Marty Robbins’ tune. That song. How many times do I have to hear it? Just about every trip. While I’ve been to the original before? This one feels like it’s the real deal. There’s s spot a little further east of this Rosa Cantina, a little too slick and claims to be the original. Doubtful, after this last trip to the real deal.
At the end, or the beginning, of the road called “Doniphan.” Tall (dead) reeds and rushes lines the riverbank, 50 yards south. Mexico, New Mexico and Texas, Two countries, three states. And little West Texas borderland honky-tonk.
Bright, clear sky outside, spring-like warm, just not to over-roast hot. Although, the fine sand powder of the back parking lot, the rough edges of the rock wall worn smooth with time? Speaks to a different era. As does the bulk of the clientele therein. Older crowd, and by that, one, maybe two “office girls,” and the rest looked much older. There was that sense, feeling, that this was a friendly neighborhood spot in an otherwise rough neighborhood. The menu was a little different, too. Each weekday was a marked by a list, tacos, chili, Monday’s list included the “Don Haskin’s favorite: Meatloaf.” I skipped that. I guessed the chili was better.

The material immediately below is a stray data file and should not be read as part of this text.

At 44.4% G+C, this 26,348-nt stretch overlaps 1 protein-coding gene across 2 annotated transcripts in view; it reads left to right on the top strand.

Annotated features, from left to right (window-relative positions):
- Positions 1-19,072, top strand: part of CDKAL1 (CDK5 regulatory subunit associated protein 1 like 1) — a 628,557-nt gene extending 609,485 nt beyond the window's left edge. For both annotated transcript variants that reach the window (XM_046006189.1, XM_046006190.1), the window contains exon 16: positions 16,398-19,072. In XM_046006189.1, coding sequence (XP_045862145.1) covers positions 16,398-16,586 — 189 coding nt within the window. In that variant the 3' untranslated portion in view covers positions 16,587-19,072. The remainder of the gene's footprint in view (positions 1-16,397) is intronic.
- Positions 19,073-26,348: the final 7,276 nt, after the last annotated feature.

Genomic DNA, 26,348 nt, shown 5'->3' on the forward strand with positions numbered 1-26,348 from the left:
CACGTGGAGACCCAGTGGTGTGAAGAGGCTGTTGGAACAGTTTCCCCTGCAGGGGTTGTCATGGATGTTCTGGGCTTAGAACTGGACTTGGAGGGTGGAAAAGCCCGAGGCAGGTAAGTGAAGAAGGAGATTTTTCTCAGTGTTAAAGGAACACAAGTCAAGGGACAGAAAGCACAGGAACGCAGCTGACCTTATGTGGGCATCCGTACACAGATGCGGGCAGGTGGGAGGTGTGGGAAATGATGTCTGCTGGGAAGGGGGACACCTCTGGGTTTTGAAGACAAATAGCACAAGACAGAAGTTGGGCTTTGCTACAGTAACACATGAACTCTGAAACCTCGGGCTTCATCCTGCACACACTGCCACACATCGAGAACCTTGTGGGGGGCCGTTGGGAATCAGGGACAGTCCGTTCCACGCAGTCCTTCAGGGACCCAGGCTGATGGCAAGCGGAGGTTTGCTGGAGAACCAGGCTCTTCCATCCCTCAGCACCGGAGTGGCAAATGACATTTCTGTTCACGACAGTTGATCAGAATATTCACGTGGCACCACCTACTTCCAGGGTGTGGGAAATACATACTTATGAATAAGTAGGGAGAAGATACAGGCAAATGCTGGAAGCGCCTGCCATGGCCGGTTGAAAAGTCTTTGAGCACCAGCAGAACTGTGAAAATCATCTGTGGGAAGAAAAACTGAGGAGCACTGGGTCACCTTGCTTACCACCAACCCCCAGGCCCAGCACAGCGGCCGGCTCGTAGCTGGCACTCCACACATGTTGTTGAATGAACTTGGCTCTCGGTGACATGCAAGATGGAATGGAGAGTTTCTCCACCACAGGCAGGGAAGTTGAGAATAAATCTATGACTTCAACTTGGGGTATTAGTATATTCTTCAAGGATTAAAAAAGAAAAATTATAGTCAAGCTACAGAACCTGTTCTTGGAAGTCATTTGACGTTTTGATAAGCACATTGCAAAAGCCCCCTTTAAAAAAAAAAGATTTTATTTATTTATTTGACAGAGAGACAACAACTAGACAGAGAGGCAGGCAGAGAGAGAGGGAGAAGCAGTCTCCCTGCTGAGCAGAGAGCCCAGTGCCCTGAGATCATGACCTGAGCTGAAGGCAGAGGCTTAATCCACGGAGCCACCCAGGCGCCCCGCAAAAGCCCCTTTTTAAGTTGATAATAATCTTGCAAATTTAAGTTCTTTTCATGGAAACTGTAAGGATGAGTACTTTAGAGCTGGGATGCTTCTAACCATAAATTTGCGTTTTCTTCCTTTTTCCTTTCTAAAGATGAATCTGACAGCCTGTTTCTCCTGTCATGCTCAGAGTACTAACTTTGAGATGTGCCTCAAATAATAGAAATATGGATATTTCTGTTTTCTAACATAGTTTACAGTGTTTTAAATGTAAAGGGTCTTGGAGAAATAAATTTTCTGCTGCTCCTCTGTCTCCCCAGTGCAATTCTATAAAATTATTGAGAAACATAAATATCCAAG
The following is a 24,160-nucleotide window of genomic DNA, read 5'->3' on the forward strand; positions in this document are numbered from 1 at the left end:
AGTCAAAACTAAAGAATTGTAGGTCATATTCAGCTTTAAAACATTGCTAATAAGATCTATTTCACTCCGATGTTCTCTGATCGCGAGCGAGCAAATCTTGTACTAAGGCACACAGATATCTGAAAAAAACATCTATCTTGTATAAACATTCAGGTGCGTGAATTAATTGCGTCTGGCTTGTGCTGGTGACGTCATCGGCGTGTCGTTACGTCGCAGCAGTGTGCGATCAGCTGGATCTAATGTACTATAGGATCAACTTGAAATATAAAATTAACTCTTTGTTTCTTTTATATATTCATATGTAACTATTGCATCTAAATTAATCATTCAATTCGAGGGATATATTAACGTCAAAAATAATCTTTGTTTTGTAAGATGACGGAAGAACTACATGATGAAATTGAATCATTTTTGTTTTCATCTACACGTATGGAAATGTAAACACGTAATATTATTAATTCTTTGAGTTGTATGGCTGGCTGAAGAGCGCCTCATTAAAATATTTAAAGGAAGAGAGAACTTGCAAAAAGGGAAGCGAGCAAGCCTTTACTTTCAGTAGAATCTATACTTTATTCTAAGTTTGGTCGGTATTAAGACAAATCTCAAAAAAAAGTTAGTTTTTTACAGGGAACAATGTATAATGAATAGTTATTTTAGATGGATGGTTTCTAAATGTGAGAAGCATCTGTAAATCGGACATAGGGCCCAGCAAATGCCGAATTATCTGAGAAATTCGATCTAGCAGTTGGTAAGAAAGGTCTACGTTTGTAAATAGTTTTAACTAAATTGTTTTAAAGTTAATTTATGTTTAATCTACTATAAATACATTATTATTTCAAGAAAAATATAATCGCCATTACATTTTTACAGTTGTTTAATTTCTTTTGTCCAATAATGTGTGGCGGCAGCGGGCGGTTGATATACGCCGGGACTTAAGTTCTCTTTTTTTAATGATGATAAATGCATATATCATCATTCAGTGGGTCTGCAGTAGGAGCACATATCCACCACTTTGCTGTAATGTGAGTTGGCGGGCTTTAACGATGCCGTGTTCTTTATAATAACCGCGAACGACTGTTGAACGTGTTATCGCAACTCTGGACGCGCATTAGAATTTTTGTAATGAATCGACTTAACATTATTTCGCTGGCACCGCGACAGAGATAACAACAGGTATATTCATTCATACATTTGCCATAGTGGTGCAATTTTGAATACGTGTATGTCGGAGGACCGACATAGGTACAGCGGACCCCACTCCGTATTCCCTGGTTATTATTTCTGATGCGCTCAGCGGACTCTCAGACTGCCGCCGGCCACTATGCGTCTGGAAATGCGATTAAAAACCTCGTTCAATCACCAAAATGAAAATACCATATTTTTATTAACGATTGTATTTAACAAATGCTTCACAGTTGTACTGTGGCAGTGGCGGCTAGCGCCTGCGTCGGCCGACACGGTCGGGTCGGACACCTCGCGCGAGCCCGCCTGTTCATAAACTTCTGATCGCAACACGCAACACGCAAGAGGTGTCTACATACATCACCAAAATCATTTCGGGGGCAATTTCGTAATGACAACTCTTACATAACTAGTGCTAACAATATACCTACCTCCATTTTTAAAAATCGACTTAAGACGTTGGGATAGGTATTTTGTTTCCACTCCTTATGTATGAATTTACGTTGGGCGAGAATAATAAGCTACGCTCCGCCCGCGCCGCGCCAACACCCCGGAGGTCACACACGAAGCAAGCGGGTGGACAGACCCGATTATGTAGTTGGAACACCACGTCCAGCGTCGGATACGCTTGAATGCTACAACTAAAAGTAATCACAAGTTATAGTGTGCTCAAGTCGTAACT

It was. Green.
That’s green chili chili. Chunks of pork and tiny potatoes in a thick chili stew with rice, beans, and flour tortilla.
Perhaps more telling, the meal was prefaced by “caldo,” to me. Soup. A thin vegetable broth. Good, good stuff.
The building itself is of indeterminate age. Portions of the building’s shell are clearly close to a (fabled) century old, while the front “ballroom” area, dining area, that’s more modern cinder block construction. Tin roof. Clearly OEM.
The Capricorn waitress was kindly and friendly, and she didn’t take any offense that I was clearly “not from around here,” me shod in sandals, loose jeans and shirt festooned with pink flamingos.
Do I look like a tourist?